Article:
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Does a numerical/digital o/c relay act on rms or instatantenous current values ?


New Member
I have really benefited from your videos, you guys rock !

I am having a hard time understanding a little detail of how numerical/digital overcurrent relays work. Supposing I set a relay to trip at 400 amperes primary current after a time delay of 30ms, given that AC current rises from zero to the peak positive value, drops back to zero and rises to the peak negative value, it's possible that the current exceeds 400 only for a part of both the negative and positive cycles.

How does the relay determine that the trip condition has been met ? does it act based on the rms value of the current ?
I hope someone can understand what I am trying to pass across, I can provide a diagram to explain better if need be.



Staff member
Hi @DJme

This is a great question and one that we're open to creating a video one. We can't answer your question directly but we will point you in the right direction. Hopefully our response is useful to you and others.

According to this paper by Zocholl: How Microprocessor Relays Respond to Harmonics, Saturation, and Other Wave Distortions

What do relays measure? Electromechanical relays produce torque that is proportional to the square of the flux produced by current. These relays respond to the current squared or to the product of the currents produced by the input quantities. Since root-mean-square (rms) is defined as
the average of the integral of the square of the current, these relays are said to be rms responsive.

Solid-state analog relays, utilizing linear circuits and level detectors, respond to the peak of the input signal. Where microprocessor relays can implement either of these techniques, most microprocessor relays use digital filters to extract only the fundamental and either attenuate or
eliminate harmonics.

The key to the behavior of microprocessor relays is the output of the digital filter. This is obtained by sampling sine-wave currents and/or voltages at discrete time intervals. A fixed number of instantaneous samples per cycle are converted to digital quantities by an A/D converter and stored for processing. Digital filtering is the simple process of multiplying the successive samples by predetermined coefficients and then combining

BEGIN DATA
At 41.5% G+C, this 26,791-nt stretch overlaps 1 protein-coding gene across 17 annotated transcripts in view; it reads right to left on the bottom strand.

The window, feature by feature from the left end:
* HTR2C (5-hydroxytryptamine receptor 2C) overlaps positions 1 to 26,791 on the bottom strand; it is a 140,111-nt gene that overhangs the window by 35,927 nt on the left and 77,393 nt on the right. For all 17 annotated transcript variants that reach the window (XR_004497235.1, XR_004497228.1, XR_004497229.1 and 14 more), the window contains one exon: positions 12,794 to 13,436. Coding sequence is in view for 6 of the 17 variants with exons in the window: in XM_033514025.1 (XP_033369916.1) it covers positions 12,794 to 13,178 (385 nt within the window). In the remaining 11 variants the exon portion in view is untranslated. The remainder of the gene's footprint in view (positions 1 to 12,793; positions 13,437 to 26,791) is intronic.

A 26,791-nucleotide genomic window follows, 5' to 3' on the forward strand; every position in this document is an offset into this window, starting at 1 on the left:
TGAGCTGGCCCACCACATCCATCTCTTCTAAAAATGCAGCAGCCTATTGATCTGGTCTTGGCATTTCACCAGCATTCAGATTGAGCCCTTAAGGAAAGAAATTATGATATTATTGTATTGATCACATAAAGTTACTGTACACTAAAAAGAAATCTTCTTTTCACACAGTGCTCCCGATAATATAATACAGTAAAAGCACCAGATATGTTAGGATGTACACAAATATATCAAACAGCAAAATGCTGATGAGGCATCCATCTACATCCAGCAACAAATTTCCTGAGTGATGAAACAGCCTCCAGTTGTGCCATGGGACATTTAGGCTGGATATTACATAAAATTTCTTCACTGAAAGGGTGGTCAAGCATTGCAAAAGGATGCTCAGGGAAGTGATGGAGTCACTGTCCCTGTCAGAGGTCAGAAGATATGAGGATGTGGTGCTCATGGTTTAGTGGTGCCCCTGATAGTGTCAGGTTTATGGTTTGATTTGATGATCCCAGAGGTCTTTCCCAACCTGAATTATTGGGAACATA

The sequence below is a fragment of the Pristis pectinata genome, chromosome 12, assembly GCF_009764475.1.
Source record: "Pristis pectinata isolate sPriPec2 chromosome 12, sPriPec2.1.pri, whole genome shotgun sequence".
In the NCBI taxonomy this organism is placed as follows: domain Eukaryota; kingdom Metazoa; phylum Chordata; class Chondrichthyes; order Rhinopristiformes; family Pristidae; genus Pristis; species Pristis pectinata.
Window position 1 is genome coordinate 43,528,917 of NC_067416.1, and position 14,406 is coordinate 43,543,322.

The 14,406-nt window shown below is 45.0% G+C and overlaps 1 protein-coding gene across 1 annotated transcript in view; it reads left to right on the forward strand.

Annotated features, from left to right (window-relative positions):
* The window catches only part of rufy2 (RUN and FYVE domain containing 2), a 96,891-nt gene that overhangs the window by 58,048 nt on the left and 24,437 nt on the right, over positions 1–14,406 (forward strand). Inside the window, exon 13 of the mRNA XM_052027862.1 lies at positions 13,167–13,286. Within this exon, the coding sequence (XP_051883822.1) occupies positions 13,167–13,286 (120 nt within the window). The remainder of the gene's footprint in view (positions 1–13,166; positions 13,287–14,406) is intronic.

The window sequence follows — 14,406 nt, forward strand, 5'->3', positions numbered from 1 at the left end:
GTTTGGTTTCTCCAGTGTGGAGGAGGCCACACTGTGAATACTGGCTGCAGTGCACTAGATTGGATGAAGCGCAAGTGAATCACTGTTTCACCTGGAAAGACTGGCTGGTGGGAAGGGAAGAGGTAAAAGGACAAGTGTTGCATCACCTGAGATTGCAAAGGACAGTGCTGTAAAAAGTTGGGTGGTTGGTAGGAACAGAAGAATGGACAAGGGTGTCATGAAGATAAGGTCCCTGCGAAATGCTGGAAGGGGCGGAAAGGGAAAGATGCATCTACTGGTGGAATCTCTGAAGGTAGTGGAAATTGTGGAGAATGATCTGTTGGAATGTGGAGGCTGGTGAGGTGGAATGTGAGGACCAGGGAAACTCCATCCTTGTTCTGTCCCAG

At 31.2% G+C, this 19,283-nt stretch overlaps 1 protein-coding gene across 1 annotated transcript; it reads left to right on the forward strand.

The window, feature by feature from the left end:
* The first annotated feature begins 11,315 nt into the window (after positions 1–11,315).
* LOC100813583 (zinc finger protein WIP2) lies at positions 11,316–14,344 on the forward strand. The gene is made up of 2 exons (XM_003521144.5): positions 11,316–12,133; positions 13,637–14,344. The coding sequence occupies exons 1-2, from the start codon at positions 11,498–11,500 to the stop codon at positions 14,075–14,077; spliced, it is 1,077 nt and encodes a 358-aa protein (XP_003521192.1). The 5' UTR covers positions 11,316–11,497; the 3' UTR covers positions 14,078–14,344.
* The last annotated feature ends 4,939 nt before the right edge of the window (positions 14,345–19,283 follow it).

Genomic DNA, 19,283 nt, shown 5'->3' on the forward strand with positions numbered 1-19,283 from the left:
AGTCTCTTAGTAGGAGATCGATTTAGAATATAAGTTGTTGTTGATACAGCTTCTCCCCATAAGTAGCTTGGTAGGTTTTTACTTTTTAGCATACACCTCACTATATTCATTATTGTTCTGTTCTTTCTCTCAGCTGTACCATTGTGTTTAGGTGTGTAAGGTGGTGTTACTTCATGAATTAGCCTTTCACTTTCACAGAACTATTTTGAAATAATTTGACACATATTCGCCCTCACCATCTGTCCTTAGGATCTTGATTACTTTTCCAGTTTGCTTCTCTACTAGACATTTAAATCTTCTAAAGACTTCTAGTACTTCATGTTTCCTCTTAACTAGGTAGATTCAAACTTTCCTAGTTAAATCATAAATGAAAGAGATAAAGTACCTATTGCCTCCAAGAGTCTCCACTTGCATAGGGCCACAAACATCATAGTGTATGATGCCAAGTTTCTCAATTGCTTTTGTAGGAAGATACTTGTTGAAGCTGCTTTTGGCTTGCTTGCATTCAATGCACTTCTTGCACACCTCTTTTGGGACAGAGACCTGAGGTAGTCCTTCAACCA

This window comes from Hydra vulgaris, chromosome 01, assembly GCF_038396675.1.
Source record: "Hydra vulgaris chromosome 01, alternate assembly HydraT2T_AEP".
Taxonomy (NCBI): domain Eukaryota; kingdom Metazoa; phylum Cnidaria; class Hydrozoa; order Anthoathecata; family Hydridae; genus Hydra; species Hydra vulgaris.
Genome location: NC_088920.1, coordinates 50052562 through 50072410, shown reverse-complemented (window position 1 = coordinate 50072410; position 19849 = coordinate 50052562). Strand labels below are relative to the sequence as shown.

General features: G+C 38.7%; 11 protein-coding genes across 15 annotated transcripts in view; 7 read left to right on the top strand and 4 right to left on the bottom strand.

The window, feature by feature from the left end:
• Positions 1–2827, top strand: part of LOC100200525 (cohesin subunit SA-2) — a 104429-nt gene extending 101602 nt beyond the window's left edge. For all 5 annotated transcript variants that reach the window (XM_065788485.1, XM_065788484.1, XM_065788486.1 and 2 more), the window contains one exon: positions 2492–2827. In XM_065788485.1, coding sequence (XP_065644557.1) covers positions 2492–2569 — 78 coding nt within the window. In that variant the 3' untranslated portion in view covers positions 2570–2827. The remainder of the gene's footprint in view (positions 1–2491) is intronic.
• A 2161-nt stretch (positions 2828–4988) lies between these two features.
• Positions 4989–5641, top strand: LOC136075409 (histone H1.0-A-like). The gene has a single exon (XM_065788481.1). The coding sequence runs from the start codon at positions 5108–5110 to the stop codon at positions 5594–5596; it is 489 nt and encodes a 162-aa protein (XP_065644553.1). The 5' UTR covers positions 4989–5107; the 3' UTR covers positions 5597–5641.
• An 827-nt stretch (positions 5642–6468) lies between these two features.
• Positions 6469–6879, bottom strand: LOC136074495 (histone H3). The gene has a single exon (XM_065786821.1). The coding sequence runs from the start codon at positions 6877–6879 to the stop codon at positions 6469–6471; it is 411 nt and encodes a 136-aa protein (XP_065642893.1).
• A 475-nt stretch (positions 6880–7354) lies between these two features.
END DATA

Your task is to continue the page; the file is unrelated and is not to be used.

them to obtain digital quantities representing the phasor components of the input.

Also, according to the SEL 751 Relay manual, the phase instantaneous overcurrent elements normally operate by using the output of the one cycle cosine filtered phase current. During severe CT saturation, the cosine-filtered phase current magnitude can be substantially reduced because of the high harmonic content and reduced magnitude of the distorted secondary waveform. If the overcurrent element relied only on the output of the cosine-filtered secondary current, the operation of any high-set instantaneous overcurrent element might be severely delayed and jeopardized so that's why the bipolar peak dectector is also used for highset inst elements. Read the manual (section 4.12) on this for more detail.

Further in to the manual (section 10.17), Figure 10.4 and Figure 10.5 look in detail at one cycle of A-phase current (channel IA) identified in Figure 10.3. Figure 10.4 shows how the event report ac current column data relate to the actual sampled waveform and rms values. Figure 10.5 shows how the event report current column data can be converted to phasor rms values. Voltages are processed similarly.


In Figure 10.5, note that you can use two rows of current data from the event report in Figure 10.3, 1/4 cycle apart, to calculate phasor rms current values. In Figure 10.5, at the present sample, the phasor rms current value is:


The present sample (IA = 940.7 A) is a real rms current value that relates to the phasor rms current value:



I have attached the paper to this post which is publicly available. You can download the SEL 751 relay Manual here. You should definitely use SEL resource as they are very useful and credible. If you find this post useful or valuable, please consider subscribing and donating to https://www.patreon.com/join/generalpac so we can continue making high-quality video tutorials and respond to questions like this one.

GeneralPAC Team